Posted Sep 26, 2012 04:40 pm CDT
Seven rent-to-own companies and a software design firm have agreed to a settlement with the Federal Trade Commission concerning computers that the retailers rented to customers and then used to spy on them without disclosing in advance that the companies intended to do so.
They will not be fined, but have agreed to restrict the use of PC Rental Agent software developed by Pennsylvania-based DesignWare that previously allowed more than 1,600 licensed rent-to-own stores in the United States, Canada and Australia to spy on over 400,000 customers, according to an FTC press release, the Hill’s Hillicon Valley blog and the The Risk Assessment/Security & Hactivism page of Ars Technica.
An FTC complaint earlier this year said the software could be used by retailers to track the geophysical location of rent-to-own computer users, to monitor their online activities and obtain passwords to social media and bank account sites and to photograph individuals near the computer. Several were captured on camera in sexual activities or only partially dressed, according to news reports.
When activated, a “Detective Mode” version of the software had the ability to log keystrokes and take both screenshots and webcam photographs of individuals.
The FTC also said users were tricked into providing personal information via fake “registration” pages for software such as Internet Explorer and Microsoft Windows. Instead of being used to register software, the information went to DesignWare, which provided it to retailers. In addition to facilitating potential illegal activity by retailers and violations of consumers’ right to privacy, the PC Rental Agent software and retailers who used it failed to disclose adequately to consumers how their data would be used, the complaint said.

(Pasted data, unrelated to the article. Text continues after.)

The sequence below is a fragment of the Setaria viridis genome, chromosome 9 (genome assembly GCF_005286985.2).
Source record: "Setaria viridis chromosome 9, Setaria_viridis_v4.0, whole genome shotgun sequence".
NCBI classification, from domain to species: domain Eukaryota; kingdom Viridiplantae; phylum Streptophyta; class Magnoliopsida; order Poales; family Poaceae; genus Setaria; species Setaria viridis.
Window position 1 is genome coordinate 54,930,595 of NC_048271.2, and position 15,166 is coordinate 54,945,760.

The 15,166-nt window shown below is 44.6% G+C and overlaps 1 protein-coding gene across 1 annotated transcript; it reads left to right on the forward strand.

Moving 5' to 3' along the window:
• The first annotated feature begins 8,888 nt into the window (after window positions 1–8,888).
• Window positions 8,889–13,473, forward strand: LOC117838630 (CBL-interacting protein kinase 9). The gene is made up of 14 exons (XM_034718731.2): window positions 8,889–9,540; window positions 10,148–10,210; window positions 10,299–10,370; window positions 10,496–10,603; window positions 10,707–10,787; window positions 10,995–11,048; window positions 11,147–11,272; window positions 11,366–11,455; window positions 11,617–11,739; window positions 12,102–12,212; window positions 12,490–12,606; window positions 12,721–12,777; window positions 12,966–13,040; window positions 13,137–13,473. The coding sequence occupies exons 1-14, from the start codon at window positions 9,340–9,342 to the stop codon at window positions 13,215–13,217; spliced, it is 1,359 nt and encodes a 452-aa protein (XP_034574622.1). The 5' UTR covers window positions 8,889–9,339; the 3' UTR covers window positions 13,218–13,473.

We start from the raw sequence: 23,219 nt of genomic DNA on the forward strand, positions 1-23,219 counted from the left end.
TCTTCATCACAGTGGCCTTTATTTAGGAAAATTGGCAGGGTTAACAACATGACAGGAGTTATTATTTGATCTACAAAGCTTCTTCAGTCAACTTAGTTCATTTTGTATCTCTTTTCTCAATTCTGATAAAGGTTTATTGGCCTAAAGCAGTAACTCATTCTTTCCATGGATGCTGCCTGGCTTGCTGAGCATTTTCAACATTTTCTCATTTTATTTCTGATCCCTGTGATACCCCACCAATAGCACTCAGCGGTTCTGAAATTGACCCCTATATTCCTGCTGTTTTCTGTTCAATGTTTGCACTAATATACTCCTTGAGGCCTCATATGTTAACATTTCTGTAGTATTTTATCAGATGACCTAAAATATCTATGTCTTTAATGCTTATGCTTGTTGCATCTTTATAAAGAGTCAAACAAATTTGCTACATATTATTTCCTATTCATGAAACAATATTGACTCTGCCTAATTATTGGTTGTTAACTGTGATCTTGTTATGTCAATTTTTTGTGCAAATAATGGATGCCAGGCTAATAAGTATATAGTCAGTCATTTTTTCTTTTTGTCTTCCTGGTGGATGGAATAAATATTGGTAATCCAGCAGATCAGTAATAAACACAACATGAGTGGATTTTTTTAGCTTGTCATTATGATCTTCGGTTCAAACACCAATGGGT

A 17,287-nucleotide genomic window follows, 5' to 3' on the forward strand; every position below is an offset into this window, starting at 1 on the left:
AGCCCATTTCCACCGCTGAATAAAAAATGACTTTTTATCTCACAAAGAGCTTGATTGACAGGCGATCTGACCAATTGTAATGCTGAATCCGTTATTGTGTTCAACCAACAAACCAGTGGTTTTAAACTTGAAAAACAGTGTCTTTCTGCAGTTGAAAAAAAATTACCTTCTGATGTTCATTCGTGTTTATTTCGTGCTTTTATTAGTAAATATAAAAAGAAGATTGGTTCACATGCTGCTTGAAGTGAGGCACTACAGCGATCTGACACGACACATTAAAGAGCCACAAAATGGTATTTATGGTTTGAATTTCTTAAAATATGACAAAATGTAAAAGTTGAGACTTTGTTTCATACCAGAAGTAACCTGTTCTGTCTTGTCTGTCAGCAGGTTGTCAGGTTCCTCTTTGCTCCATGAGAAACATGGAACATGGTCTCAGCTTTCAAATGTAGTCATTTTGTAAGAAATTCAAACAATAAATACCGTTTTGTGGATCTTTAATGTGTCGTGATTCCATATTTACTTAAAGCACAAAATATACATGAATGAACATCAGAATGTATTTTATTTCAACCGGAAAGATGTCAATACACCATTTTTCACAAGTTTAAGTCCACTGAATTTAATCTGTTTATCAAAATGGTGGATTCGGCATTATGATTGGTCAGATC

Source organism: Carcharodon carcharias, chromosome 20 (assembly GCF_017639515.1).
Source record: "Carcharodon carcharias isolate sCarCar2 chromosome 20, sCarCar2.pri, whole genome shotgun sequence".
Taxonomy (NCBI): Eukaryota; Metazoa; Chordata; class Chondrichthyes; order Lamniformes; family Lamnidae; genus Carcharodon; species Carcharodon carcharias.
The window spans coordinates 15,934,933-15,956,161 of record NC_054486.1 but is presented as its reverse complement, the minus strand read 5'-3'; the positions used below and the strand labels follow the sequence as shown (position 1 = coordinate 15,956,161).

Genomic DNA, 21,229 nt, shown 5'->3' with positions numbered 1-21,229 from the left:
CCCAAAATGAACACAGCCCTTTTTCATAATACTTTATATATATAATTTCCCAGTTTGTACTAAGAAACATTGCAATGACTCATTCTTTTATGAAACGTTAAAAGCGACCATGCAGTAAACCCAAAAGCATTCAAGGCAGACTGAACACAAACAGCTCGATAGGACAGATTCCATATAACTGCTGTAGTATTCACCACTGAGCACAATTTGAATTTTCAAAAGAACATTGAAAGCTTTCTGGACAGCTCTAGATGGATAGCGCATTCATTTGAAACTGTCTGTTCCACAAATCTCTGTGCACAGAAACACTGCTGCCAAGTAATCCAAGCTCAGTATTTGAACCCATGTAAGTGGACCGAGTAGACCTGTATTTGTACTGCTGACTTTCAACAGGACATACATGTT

News reports suggest that, in addition to providing a means for tracking down those who owed rental payments on their computers (and shutting the computers down, if they are lost or stolen or renters get too far behind on payments), the software may have been used to gather data for third parties such as debt collectors.
“An agreement to rent a computer doesn’t give a company license to access consumers’ private emails, bank account information, and medical records, or, even worse, webcam photos of people in the privacy of their own homes,” said FTC Chairman Jon Leibowitz in the agency’s press release. “The FTC orders today will put an end to their cyber spying.”
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